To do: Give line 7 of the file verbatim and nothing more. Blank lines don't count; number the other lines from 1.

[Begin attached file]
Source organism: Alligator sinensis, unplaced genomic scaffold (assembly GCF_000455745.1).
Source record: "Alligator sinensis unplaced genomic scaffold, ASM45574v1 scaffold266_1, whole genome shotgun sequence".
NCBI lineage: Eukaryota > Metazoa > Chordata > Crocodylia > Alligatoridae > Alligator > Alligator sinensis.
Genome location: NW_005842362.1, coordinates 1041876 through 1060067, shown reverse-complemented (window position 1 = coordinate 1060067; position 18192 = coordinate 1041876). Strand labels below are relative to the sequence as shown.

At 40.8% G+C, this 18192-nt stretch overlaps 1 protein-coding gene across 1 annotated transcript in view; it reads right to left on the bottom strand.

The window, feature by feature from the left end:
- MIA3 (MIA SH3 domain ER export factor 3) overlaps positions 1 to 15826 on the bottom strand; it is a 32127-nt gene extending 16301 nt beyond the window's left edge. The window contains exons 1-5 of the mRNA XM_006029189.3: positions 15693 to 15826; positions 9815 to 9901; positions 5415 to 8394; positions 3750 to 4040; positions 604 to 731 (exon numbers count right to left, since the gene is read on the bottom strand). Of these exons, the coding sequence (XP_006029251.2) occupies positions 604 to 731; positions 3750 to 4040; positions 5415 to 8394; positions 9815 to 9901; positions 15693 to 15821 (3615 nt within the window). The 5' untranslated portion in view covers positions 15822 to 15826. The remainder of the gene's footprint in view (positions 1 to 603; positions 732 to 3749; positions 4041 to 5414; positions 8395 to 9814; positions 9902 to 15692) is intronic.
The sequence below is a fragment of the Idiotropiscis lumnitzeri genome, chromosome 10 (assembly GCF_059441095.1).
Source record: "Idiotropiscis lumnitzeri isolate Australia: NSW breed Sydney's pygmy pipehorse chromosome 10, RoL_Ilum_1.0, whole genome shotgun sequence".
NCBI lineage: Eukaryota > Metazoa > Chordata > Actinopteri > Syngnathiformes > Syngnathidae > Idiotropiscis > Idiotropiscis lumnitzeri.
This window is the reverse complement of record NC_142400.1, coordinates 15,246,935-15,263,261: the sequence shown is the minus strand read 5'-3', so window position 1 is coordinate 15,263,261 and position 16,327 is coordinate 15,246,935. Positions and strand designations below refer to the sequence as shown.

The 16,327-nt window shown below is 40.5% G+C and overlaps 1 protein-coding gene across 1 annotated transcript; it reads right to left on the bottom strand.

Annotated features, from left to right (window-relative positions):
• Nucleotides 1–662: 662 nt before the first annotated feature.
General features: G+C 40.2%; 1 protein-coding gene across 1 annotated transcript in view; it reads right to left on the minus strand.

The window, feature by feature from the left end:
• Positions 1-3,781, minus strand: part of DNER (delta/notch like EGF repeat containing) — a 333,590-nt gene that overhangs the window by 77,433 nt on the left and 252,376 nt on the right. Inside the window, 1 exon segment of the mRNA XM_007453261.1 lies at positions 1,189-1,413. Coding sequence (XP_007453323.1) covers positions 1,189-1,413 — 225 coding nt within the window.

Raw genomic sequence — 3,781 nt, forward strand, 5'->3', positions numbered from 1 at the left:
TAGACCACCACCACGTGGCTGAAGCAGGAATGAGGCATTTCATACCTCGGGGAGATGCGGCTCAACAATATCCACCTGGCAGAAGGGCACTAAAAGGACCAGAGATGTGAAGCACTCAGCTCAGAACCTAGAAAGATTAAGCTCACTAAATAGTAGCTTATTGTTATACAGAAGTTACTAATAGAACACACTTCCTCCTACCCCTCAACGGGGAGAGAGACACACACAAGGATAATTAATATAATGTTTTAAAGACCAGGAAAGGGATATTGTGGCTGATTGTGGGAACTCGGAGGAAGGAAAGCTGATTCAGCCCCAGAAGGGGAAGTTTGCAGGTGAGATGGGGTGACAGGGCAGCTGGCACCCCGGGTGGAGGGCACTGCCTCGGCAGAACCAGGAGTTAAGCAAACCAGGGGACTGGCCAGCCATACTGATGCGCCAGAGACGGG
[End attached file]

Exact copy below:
- MIA3 (MIA SH3 domain ER export factor 3) overlaps positions 1 to 15826 on the bottom strand; it is a 32127-nt gene extending 16301 nt beyond the window's left edge. The window contains exons 1-5 of the mRNA XM_006029189.3: positions 15693 to 15826; positions 9815 to 9901; positions 5415 to 8394; positions 3750 to 4040; positions 604 to 731 (exon numbers count right to left, since the gene is read on the bottom strand). Of these exons, the coding sequence (XP_006029251.2) occupies positions 604 to 731; positions 3750 to 4040; positions 5415 to 8394; positions 9815 to 9901; positions 15693 to 15821 (3615 nt within the window). The 5' untranslated portion in view covers positions 15822 to 15826. The remainder of the gene's footprint in view (positions 1 to 603; positions 732 to 3749; positions 4041 to 5414; positions 8395 to 9814; positions 9902 to 15692) is intronic.